ImageA quick scan of Google Images and there it is: the perfect photo to illustrate your best blog post ever. Right click… Save as… Upload and voilà: your post is ready to publish.

But that’s not the way intellectual property laws work. In almost every case, pictures found on the Internet (like songs and videos) cannot be used without the express permission of those who hold copyright.

To avoid a copyright infringement lawsuit, remember these five rules:

1. “Freely available” doesn’t mean free:

“Yes, the image is on Google Images. Yes, it would be easy to cut and paste and it fits with the topic of your post. But, just because it is on Google images, doesn’t mean it is free game.” (Looper Reed & McGraw

2. Don’t see a copyright symbol? Doesn’t matter:

“It is not necessary to obtain a copyright registration for the protection to exist nor is it necessary to use a © or other copyright notice for a work to be protected by copyright. Copyright protection exists from the moment a tangible work, such as text, music, drawings, photographs, and other types of works, is created.” (Mintz Levin

3. Without a license you’re not really “sharing.” Just taking:

“There is also not an ‘implied license’ to use copyrighted material because it appears somewhere on the Internet. Much of what is on the Internet is being ‘shared’ with the copyright owner’s permission through social media sites such as YouTube, Facebook and Twitter.” (Michelle Sherman

4. Think it’s “fair use”? Think twice:

“[Copyright] Myth 3: I can avoid copyright infringement liability by simply giving credit to the copyright owner. No, you cannot. That strategy may help with avoiding or mitigating liability predicated on trademark infringement based on the potential confusion of consumers related to the use of another’s trademark, but that strategy is ineffective when faced with a copyright infringement claim.” (Mintz Levin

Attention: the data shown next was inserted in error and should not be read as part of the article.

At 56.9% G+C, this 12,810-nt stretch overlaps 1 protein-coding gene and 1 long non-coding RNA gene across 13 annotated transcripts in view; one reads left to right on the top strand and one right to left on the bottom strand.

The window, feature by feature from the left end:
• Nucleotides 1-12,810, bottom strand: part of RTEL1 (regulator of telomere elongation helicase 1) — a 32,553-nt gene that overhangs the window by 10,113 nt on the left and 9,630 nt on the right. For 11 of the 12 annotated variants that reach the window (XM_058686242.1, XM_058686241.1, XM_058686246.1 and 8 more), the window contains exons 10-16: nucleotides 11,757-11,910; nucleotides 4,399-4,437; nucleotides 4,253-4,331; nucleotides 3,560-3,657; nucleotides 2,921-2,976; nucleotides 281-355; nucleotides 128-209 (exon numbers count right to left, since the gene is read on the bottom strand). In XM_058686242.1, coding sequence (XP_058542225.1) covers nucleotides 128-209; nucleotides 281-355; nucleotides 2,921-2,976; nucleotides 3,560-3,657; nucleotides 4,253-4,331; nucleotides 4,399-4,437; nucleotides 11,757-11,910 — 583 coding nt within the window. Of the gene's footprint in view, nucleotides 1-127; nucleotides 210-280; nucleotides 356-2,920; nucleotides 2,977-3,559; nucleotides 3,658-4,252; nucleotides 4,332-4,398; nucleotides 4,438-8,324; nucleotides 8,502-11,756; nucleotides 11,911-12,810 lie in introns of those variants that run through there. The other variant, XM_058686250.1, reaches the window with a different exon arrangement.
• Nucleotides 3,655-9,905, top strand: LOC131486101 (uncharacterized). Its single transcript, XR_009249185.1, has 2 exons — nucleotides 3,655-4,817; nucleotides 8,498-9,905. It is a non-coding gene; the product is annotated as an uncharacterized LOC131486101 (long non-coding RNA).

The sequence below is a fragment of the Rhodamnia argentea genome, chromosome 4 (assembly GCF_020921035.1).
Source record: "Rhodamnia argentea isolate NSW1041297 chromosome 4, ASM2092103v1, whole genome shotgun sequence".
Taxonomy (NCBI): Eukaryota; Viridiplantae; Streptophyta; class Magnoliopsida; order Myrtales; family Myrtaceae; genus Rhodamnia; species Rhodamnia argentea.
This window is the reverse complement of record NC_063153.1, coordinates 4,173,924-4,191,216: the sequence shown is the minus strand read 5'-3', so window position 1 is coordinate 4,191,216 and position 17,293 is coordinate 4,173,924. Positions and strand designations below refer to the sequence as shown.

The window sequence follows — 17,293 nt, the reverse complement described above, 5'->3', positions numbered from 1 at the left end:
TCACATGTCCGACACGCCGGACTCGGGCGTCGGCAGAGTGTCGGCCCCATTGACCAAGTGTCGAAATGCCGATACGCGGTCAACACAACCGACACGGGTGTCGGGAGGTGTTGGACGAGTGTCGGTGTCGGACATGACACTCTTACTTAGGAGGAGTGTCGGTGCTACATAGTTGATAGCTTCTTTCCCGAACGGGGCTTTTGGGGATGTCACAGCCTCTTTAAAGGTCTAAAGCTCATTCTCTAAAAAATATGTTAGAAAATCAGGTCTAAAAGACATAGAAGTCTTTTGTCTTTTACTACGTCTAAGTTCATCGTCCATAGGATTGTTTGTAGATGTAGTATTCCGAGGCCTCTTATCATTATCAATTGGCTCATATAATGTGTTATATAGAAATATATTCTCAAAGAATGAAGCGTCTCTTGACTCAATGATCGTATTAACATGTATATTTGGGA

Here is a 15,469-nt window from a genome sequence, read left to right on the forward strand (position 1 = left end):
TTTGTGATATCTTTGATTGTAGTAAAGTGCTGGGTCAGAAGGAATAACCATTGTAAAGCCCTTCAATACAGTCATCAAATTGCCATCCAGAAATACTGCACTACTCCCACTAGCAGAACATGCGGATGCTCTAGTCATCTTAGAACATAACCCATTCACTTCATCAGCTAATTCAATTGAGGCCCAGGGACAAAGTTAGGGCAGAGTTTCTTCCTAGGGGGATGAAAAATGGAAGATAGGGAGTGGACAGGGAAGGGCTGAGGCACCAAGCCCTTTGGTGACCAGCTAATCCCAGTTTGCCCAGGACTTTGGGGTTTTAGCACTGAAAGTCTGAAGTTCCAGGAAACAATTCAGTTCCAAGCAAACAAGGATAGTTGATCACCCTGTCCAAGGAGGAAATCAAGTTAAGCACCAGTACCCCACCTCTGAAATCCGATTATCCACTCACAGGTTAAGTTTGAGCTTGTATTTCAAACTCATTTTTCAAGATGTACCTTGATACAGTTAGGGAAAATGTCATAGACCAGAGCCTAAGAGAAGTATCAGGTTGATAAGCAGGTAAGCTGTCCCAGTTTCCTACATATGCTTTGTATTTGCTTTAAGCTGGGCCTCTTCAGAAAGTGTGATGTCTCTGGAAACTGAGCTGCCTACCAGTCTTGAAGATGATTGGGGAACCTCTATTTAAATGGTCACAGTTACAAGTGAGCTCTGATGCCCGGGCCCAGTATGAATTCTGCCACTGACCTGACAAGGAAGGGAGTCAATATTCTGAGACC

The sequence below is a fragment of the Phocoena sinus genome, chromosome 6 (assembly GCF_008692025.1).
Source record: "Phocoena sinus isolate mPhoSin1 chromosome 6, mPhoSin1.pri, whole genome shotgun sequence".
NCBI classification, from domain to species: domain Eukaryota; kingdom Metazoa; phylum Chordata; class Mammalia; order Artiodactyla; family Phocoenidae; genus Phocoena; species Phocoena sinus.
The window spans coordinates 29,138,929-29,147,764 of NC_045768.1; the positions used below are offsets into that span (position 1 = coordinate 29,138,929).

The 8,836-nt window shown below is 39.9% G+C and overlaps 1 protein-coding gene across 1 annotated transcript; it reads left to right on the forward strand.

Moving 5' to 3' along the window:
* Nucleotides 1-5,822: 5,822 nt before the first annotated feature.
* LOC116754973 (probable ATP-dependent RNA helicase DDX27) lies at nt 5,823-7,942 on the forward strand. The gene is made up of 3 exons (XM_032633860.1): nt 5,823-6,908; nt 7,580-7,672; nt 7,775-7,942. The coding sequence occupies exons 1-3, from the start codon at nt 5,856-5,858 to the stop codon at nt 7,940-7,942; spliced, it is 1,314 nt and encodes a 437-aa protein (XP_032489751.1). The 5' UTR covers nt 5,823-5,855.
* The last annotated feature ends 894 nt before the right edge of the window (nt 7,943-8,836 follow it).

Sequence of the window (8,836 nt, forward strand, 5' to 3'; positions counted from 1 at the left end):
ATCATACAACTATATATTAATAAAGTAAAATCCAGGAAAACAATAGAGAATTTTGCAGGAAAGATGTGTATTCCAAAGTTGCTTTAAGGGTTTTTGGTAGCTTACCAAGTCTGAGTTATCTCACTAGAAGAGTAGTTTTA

5. Bottom line - a license is almost always cheaper than a lawsuit:

“The court determined that, had Dream Communications properly licensed the photo, it would have paid just under $8,000 in licensing fees. Finding that Dream Communications was liable for willful copyright infringement, the court awarded Pacific Stock statutory damages of $45,000 plus almost $7,000 in attorney fees and costs.” (Miller Canfield

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So what’s a blogger to do?

The final word, from Travis Crabtree

“Don’t assume photos are free. If you have any doubt, just ask. Just as important, keep that email as proof. Even if technically you did not get permission from the right person, you will show you made a good faith effort and avoid any willful infringement finding which can make you liable for statutory penalties and attorneys’ fees.”

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Further reading: